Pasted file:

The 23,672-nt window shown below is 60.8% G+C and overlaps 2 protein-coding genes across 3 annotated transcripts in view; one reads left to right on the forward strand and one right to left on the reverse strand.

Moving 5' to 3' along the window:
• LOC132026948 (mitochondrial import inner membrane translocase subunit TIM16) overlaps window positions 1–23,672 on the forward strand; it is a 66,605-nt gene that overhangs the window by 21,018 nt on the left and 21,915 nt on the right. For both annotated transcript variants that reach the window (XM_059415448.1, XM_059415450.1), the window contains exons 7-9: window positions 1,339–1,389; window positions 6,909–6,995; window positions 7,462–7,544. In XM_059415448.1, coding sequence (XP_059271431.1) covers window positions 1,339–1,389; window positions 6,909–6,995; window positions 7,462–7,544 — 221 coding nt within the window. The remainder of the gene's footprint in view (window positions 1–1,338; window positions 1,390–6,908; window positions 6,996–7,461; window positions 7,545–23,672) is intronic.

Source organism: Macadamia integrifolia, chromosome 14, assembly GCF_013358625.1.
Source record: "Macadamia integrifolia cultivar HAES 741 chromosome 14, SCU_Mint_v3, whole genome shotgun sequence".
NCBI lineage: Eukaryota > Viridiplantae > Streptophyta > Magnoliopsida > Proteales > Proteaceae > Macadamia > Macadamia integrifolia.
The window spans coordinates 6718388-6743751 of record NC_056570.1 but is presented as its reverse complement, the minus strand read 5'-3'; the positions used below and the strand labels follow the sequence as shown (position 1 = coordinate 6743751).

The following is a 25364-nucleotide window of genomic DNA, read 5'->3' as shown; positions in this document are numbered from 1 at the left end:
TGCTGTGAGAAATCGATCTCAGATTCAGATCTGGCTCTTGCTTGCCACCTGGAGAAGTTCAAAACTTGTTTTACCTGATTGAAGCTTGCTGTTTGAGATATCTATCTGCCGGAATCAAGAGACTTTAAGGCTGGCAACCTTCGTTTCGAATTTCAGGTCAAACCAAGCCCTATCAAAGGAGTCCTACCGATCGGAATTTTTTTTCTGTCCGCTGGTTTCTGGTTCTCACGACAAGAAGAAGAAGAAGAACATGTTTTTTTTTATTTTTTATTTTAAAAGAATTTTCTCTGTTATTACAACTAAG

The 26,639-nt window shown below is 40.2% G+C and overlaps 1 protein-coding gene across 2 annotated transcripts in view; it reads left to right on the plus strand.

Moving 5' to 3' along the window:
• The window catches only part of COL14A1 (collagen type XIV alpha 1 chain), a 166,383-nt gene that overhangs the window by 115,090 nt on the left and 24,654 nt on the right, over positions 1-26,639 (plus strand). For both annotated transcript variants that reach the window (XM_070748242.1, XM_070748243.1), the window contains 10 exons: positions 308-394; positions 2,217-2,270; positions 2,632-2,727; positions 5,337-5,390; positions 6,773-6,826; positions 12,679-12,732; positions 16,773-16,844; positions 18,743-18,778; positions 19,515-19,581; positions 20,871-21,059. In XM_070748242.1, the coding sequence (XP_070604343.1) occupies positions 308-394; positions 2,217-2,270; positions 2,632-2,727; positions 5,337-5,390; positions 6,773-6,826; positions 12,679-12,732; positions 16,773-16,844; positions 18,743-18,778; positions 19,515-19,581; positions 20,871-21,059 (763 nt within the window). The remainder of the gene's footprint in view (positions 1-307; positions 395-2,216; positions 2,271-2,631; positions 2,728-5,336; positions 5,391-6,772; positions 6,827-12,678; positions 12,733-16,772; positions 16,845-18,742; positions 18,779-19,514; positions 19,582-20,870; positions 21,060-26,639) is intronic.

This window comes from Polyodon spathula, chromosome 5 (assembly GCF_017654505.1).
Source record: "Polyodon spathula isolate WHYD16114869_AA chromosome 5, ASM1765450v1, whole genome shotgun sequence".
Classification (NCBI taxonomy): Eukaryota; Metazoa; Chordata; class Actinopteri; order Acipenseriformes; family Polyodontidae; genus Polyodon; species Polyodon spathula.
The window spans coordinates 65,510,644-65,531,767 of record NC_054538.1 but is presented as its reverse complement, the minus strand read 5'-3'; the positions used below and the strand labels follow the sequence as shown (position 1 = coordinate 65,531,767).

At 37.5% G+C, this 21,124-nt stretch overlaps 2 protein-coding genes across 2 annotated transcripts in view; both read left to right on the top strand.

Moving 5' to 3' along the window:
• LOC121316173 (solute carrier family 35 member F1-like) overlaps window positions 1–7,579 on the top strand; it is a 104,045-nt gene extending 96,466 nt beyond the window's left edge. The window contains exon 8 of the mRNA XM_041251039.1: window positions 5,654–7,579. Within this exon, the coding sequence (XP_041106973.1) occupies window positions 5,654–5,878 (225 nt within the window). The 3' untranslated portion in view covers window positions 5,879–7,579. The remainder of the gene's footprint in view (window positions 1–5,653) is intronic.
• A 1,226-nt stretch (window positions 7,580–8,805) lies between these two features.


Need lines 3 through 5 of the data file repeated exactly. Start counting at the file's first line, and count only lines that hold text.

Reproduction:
• LOC132026948 (mitochondrial import inner membrane translocase subunit TIM16) overlaps window positions 1–23,672 on the forward strand; it is a 66,605-nt gene that overhangs the window by 21,018 nt on the left and 21,915 nt on the right. For both annotated transcript variants that reach the window (XM_059415448.1, XM_059415450.1), the window contains exons 7-9: window positions 1,339–1,389; window positions 6,909–6,995; window positions 7,462–7,544. In XM_059415448.1, coding sequence (XP_059271431.1) covers window positions 1,339–1,389; window positions 6,909–6,995; window positions 7,462–7,544 — 221 coding nt within the window. The remainder of the gene's footprint in view (window positions 1–1,338; window positions 1,390–6,908; window positions 6,996–7,461; window positions 7,545–23,672) is intronic.

Source organism: Macadamia integrifolia, chromosome 14, assembly GCF_013358625.1.
Source record: "Macadamia integrifolia cultivar HAES 741 chromosome 14, SCU_Mint_v3, whole genome shotgun sequence".